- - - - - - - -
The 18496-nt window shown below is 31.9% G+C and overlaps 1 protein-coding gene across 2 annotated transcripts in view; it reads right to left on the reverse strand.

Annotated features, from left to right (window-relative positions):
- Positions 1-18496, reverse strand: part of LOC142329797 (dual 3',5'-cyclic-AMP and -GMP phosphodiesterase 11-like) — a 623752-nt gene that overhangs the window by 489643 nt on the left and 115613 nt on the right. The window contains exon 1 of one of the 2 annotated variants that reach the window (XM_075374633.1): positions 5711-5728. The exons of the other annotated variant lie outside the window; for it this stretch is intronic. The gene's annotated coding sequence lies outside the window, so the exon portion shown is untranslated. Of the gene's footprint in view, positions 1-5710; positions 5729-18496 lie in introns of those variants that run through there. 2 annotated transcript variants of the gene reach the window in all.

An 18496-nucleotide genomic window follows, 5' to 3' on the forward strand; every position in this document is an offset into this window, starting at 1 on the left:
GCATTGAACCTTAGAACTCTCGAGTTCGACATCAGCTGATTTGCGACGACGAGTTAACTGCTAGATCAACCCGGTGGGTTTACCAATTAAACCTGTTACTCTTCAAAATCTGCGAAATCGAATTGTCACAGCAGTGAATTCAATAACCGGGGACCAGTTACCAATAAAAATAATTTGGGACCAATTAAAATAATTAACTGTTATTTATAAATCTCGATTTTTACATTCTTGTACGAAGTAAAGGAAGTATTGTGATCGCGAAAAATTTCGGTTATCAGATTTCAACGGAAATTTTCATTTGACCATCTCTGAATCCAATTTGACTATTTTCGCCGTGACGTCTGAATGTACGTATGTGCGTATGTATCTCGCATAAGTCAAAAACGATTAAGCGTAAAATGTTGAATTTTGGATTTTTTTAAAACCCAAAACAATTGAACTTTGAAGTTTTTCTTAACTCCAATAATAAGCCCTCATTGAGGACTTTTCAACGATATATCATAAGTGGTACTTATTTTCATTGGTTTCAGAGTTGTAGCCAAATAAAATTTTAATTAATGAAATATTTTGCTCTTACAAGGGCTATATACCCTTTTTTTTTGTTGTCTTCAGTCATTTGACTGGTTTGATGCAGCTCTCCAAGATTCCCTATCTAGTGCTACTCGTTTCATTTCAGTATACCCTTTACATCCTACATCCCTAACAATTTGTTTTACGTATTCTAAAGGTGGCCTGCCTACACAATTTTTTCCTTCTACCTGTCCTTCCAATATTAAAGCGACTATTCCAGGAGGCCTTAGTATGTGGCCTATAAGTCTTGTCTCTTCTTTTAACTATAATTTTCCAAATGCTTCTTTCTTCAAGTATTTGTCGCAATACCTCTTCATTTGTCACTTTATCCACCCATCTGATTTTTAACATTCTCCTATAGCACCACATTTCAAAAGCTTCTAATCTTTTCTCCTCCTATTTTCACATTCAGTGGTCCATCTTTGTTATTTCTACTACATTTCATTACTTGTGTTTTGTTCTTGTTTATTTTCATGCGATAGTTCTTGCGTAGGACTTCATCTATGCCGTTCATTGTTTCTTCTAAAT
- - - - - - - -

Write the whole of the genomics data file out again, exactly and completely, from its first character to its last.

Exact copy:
The 18496-nt window shown below is 31.9% G+C and overlaps 1 protein-coding gene across 2 annotated transcripts in view; it reads right to left on the reverse strand.

Annotated features, from left to right (window-relative positions):
- Positions 1-18496, reverse strand: part of LOC142329797 (dual 3',5'-cyclic-AMP and -GMP phosphodiesterase 11-like) — a 623752-nt gene that overhangs the window by 489643 nt on the left and 115613 nt on the right. The window contains exon 1 of one of the 2 annotated variants that reach the window (XM_075374633.1): positions 5711-5728. The exons of the other annotated variant lie outside the window; for it this stretch is intronic. The gene's annotated coding sequence lies outside the window, so the exon portion shown is untranslated. Of the gene's footprint in view, positions 1-5710; positions 5729-18496 lie in introns of those variants that run through there. 2 annotated transcript variants of the gene reach the window in all.

An 18496-nucleotide genomic window follows, 5' to 3' on the forward strand; every position in this document is an offset into this window, starting at 1 on the left:
GCATTGAACCTTAGAACTCTCGAGTTCGACATCAGCTGATTTGCGACGACGAGTTAACTGCTAGATCAACCCGGTGGGTTTACCAATTAAACCTGTTACTCTTCAAAATCTGCGAAATCGAATTGTCACAGCAGTGAATTCAATAACCGGGGACCAGTTACCAATAAAAATAATTTGGGACCAATTAAAATAATTAACTGTTATTTATAAATCTCGATTTTTACATTCTTGTACGAAGTAAAGGAAGTATTGTGATCGCGAAAAATTTCGGTTATCAGATTTCAACGGAAATTTTCATTTGACCATCTCTGAATCCAATTTGACTATTTTCGCCGTGACGTCTGAATGTACGTATGTGCGTATGTATCTCGCATAAGTCAAAAACGATTAAGCGTAAAATGTTGAATTTTGGATTTTTTTAAAACCCAAAACAATTGAACTTTGAAGTTTTTCTTAACTCCAATAATAAGCCCTCATTGAGGACTTTTCAACGATATATCATAAGTGGTACTTATTTTCATTGGTTTCAGAGTTGTAGCCAAATAAAATTTTAATTAATGAAATATTTTGCTCTTACAAGGGCTATATACCCTTTTTTTTTGTTGTCTTCAGTCATTTGACTGGTTTGATGCAGCTCTCCAAGATTCCCTATCTAGTGCTACTCGTTTCATTTCAGTATACCCTTTACATCCTACATCCCTAACAATTTGTTTTACGTATTCTAAAGGTGGCCTGCCTACACAATTTTTTCCTTCTACCTGTCCTTCCAATATTAAAGCGACTATTCCAGGAGGCCTTAGTATGTGGCCTATAAGTCTTGTCTCTTCTTTTAACTATAATTTTCCAAATGCTTCTTTCTTCAAGTATTTGTCGCAATACCTCTTCATTTGTCACTTTATCCACCCATCTGATTTTTAACATTCTCCTATAGCACCACATTTCAAAAGCTTCTAATCTTTTCTCCTCCTATTTTCACATTCAGTGGTCCATCTTTGTTATTTCTACTACATTTCATTACTTGTGTTTTGTTCTTGTTTATTTTCATGCGATAGTTCTTGCGTAGGACTTCATCTATGCCGTTCATTGTTTCTTCTAAAT